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Heteromeles arbutifolia-Toyon, Christmas berry

Plant of the Month
November 2010

Heteromeles arbutifolia-Toyon, Christmas berry

Type: Evergreen shrub or small tree
Light: Likes full sun but can get by with light shade
Soil: Good draining but can take heavy soils too
Water: Once established, has low water needs

Here is one native so adored that I will almost fill this page with wonderful quotes singing its praises! Toyon, also called Christmas berry is an evergreen shrub and a member of the rose family. Toyon can grow in sun or partial shade, and are drought tolerant. Their natural habitat is chaparral and woodlands below 4000 feet and they seem fairly tolerant of most soils. 
This plant is another versatile performer growing 8-15 feet tall and almost as wide, can be trimmed to reduce its size if needed (although the production of its lovely berries can suffer from excessive pruning) or when mature can be trained as a lovely patio sized tree.

Nevin Smith, in his book Native Treasures, sings an ode to Toyons in the chapter "Toyon on my mind".

"In June and July each plant is decorated with many large, branched clusters of cream to white five-petaled flowers... followed by little green berries that expand throughout the summer and fall. As the nights cool, the berries begin to change color, finally taking on hues from crimson through vivid reds to an occasional orange or yellow. ...the berries...have proven so popular for Christmas decorations that local ordinances have been passed to forbid their collection on public lands."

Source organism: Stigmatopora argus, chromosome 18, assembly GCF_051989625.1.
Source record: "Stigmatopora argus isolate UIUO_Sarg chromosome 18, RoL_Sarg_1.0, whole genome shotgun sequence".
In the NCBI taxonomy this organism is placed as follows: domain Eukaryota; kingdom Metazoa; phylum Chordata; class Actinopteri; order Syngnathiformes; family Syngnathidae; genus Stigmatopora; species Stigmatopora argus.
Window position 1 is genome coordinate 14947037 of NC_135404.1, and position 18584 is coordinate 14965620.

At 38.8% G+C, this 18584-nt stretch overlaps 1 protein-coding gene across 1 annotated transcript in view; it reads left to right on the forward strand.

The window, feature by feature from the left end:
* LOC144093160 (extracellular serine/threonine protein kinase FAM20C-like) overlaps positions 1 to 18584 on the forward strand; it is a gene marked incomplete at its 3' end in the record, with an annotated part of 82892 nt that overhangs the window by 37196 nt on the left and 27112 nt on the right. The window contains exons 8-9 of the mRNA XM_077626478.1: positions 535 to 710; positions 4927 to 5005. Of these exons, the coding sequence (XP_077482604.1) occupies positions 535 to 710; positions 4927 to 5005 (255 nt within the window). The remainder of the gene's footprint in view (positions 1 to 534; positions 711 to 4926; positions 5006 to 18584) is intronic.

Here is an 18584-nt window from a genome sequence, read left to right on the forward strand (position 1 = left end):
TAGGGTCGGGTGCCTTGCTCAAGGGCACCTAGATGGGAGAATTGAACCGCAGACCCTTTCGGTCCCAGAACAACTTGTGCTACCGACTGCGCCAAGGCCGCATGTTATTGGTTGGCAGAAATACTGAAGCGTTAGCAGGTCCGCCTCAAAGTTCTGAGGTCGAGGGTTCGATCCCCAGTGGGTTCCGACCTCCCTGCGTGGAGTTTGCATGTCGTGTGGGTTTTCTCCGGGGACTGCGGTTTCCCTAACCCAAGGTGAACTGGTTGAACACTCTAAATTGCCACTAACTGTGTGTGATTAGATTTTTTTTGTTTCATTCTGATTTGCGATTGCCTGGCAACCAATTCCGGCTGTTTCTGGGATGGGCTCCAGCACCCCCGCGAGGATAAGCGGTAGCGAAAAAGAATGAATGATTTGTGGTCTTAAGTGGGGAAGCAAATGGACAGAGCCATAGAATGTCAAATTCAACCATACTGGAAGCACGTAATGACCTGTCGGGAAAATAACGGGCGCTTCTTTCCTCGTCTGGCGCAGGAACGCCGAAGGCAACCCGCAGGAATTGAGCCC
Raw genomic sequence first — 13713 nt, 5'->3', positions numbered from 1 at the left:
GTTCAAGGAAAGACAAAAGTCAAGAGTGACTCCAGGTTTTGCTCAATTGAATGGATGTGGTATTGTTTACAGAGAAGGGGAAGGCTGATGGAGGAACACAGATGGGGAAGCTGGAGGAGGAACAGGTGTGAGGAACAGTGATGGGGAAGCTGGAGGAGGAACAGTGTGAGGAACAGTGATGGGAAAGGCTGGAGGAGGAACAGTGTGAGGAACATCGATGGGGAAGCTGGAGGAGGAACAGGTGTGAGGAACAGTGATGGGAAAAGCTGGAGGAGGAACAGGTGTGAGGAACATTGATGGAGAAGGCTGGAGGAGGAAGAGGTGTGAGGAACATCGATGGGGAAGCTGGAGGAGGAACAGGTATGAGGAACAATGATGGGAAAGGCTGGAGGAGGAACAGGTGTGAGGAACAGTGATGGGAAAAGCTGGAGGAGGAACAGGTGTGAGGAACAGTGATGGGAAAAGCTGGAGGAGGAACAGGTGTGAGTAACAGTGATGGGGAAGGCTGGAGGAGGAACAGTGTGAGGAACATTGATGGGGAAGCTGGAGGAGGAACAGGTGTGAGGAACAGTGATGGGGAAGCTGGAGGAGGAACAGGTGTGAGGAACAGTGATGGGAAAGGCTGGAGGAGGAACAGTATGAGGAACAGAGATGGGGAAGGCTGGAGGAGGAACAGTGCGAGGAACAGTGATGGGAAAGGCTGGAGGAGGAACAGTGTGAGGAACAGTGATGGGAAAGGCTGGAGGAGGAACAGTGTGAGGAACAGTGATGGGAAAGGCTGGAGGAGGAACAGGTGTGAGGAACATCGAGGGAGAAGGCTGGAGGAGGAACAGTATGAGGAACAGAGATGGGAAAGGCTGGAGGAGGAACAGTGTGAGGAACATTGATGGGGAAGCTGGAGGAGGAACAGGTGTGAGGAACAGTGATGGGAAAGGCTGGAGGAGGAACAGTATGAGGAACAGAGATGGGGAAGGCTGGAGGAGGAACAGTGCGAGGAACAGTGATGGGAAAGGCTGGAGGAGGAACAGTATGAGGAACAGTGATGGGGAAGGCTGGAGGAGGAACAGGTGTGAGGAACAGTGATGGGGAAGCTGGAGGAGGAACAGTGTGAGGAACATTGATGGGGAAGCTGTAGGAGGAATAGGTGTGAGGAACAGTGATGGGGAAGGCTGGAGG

Here's what the authors of California Native Plants for the Garden have to say:

"Toyon is the only California native plant that continues to be known by a Native American name. It retains the name given to it by the Oholone, who along with other California tribes use parts of this plant for food and medicines and implements. Toyon's resemblance to the European holly and its abundance in the hills of southern California were the genesis of the name 'Hollywood'.”

Ralph D. Cornell, supervising landscape architect for UCLA from 1937 to 1972 thought very highly of Toyon stating:

“Any plant that encourages bird life, supplies the bees with an unexcelled source of honey, gives food to man, furnishes tannin from its bark, protects arid slopes from erosion, paints the landscape with vivid colors and carries joy into the home at Christmas time, when no other berries are available to most Californians, surely deserves the protection of man, whom it serves so well.”

 I can add nothing to these three sources except, find a suitable place in your garden and plant one!

Note: "Davis Gold" is a great cultivar of the yellow berried form (Heteromeles arbutifolia var cerina) that almost glow in early morning or dusk. Also it has a more upright and symmetrical form that the straight species.